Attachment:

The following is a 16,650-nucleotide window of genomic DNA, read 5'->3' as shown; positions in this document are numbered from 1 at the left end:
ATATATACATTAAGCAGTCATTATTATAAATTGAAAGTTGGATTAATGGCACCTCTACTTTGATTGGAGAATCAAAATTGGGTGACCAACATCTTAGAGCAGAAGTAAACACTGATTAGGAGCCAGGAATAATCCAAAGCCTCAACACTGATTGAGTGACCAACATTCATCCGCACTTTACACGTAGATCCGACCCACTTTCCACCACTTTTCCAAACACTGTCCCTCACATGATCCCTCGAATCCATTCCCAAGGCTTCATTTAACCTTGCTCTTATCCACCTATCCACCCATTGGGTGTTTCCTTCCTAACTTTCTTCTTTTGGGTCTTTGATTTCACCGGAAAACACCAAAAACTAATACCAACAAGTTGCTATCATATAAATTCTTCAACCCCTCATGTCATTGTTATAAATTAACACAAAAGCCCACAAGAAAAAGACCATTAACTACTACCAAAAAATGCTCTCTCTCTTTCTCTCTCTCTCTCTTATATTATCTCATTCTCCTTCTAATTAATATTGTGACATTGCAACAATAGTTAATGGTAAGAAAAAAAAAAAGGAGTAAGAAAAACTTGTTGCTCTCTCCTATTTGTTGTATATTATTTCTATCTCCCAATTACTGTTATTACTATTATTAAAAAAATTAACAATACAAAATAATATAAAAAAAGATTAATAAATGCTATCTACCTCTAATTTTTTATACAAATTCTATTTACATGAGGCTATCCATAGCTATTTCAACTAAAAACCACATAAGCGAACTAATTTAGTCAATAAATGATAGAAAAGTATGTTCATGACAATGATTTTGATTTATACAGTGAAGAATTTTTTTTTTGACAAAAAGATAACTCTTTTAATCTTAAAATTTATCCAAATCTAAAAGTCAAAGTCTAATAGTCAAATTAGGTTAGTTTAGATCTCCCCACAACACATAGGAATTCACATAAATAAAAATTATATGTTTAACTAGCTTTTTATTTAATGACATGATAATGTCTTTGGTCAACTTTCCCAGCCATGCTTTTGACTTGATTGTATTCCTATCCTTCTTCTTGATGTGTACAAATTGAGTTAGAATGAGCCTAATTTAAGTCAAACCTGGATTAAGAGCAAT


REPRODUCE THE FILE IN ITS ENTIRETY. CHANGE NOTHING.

The following is a 16,650-nucleotide window of genomic DNA, read 5'->3' as shown; positions in this document are numbered from 1 at the left end:
ATATATACATTAAGCAGTCATTATTATAAATTGAAAGTTGGATTAATGGCACCTCTACTTTGATTGGAGAATCAAAATTGGGTGACCAACATCTTAGAGCAGAAGTAAACACTGATTAGGAGCCAGGAATAATCCAAAGCCTCAACACTGATTGAGTGACCAACATTCATCCGCACTTTACACGTAGATCCGACCCACTTTCCACCACTTTTCCAAACACTGTCCCTCACATGATCCCTCGAATCCATTCCCAAGGCTTCATTTAACCTTGCTCTTATCCACCTATCCACCCATTGGGTGTTTCCTTCCTAACTTTCTTCTTTTGGGTCTTTGATTTCACCGGAAAACACCAAAAACTAATACCAACAAGTTGCTATCATATAAATTCTTCAACCCCTCATGTCATTGTTATAAATTAACACAAAAGCCCACAAGAAAAAGACCATTAACTACTACCAAAAAATGCTCTCTCTCTTTCTCTCTCTCTCTCTTATATTATCTCATTCTCCTTCTAATTAATATTGTGACATTGCAACAATAGTTAATGGTAAGAAAAAAAAAAAGGAGTAAGAAAAACTTGTTGCTCTCTCCTATTTGTTGTATATTATTTCTATCTCCCAATTACTGTTATTACTATTATTAAAAAAATTAACAATACAAAATAATATAAAAAAAGATTAATAAATGCTATCTACCTCTAATTTTTTATACAAATTCTATTTACATGAGGCTATCCATAGCTATTTCAACTAAAAACCACATAAGCGAACTAATTTAGTCAATAAATGATAGAAAAGTATGTTCATGACAATGATTTTGATTTATACAGTGAAGAATTTTTTTTTTGACAAAAAGATAACTCTTTTAATCTTAAAATTTATCCAAATCTAAAAGTCAAAGTCTAATAGTCAAATTAGGTTAGTTTAGATCTCCCCACAACACATAGGAATTCACATAAATAAAAATTATATGTTTAACTAGCTTTTTATTTAATGACATGATAATGTCTTTGGTCAACTTTCCCAGCCATGCTTTTGACTTGATTGTATTCCTATCCTTCTTCTTGATGTGTACAAATTGAGTTAGAATGAGCCTAATTTAAGTCAAACCTGGATTAAGAGCAAT